GAO Dings Federal Management of Cyber Security Work Force

Susan Hall
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The federal government's difficulty in defining cyber security skills and roles were reiterated in an audit by the General Accountability Office. Its report found fragmented and overlapping efforts to attract, manage and retain the federal cyber security work force.


Eight agencies were studied: Defense, Homeland Security, Health and Human Services, Treasury, Veterans Affairs, Commerce, Transportation and Justice. It found all failed to adequately coordinate, plan and evaluate their cyber security work force efforts. It also found comprehensive efforts reported earlier, such as those by the CIO Council, the National Institute of Standards and Technology, the Office of Personnel Management and DHS potentially duplicative. It called for more coordination of efforts.


According to one such effort, the Cybersecurity Workforce Framework, created by the National Initiative on Cybersecurity Education:

Today, there is little consistency in how cybersecurity work is defined or described throughout the federal government and the nation. The absence of a common language to discuss and understand the work and skill requirements of cybersecurity professionals hinders our nation's ability to baseline capabilities, identify skill gaps, develop cybersecurity talent in the current work force and prepare the pipeline of future talent. ...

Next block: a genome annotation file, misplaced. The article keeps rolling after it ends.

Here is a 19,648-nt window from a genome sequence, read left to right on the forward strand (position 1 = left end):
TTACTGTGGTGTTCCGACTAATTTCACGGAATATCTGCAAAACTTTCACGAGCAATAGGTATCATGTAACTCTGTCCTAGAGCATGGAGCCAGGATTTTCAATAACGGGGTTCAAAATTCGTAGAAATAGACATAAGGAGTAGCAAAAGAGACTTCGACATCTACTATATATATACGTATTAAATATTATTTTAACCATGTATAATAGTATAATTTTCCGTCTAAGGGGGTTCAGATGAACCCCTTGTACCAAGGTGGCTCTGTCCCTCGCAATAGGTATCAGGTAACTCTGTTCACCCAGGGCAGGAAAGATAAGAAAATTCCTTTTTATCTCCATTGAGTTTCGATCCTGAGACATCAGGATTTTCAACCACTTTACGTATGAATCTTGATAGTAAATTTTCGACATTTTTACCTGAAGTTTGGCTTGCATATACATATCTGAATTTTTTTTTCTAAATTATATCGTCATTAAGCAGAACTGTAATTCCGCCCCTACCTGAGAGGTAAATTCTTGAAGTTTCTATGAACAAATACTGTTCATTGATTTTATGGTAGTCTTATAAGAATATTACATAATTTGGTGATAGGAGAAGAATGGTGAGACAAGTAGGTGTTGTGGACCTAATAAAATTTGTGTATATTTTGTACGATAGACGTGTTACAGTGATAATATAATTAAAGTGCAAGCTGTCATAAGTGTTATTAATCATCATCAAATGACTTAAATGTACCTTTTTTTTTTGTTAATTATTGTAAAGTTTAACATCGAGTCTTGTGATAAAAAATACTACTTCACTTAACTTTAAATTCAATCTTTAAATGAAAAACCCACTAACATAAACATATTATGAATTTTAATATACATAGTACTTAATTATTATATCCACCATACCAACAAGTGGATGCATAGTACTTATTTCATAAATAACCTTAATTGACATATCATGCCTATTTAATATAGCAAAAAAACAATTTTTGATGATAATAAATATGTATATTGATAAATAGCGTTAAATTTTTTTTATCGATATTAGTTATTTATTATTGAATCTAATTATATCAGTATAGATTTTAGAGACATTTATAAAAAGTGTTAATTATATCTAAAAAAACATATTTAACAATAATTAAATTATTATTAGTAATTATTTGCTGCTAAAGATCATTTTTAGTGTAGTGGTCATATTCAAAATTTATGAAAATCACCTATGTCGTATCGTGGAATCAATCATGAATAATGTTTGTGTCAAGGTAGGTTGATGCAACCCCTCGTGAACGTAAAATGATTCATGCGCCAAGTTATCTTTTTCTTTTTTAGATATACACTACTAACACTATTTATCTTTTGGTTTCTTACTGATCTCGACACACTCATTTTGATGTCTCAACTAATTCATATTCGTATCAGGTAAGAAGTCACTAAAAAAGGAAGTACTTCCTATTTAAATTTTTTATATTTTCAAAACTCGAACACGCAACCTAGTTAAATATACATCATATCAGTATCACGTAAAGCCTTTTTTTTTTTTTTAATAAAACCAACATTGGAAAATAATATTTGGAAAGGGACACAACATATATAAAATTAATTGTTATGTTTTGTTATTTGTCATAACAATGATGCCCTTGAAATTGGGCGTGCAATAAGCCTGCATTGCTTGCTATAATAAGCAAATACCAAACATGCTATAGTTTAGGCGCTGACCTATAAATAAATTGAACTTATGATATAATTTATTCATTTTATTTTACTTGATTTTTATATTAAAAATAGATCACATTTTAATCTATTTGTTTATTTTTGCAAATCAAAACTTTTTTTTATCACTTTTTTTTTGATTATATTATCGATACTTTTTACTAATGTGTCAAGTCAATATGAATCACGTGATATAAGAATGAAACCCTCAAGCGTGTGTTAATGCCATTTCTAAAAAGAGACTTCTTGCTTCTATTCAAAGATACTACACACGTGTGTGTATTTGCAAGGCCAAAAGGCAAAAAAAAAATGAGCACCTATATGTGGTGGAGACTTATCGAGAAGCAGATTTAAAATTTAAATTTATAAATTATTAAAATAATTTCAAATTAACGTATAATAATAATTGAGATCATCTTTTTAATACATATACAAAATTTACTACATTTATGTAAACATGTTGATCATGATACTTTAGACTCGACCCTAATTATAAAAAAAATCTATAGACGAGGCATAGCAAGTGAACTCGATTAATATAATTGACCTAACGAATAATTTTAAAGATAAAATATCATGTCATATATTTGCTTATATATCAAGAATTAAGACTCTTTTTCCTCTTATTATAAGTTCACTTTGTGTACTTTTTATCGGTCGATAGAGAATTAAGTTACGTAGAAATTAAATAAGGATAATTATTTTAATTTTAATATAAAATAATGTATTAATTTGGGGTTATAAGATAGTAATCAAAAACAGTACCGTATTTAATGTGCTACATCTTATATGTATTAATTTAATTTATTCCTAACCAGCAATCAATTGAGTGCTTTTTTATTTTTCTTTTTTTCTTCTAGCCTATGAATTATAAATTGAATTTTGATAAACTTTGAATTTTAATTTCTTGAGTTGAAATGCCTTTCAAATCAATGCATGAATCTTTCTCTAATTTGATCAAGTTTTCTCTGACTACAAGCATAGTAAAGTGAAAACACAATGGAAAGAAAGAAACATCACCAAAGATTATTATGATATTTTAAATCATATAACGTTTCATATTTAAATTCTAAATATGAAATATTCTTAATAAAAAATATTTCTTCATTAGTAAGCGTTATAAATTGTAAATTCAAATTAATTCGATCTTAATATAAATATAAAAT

Without clear-cut roles and a specific federal occupational series that identifies such positions, agencies had difficulty defining the size of their cyber security work force, since some workers might also be doing other tasks. Defense dwarfs the other agencies in cyber security workers, reporting 66,000 full-time equivalent positions for 2010, with Justice a distant second at 2,887.


It also found training and professional development varied by agency. For example, Commerce and Defense required workers to get certifications and meet continuing education requirements. Other agencies, not so much, reports Federal Computer Week.


Highly technical positions were the most difficult to fill and some agencies offer incentives, such as higher salaries, student loan repayment and additional leave time, but the GAO found no efforts to analyze their effectiveness.


It lauded the Scholarship for Service program, run by the National Science Foundation, which produces 125 to 150 graduates a year who agree to work in the federal government for at least two years in exchange for scholarships, though it, too, lacked analysis to determine whether participants remain in the government long-term, according to Government Computer News.

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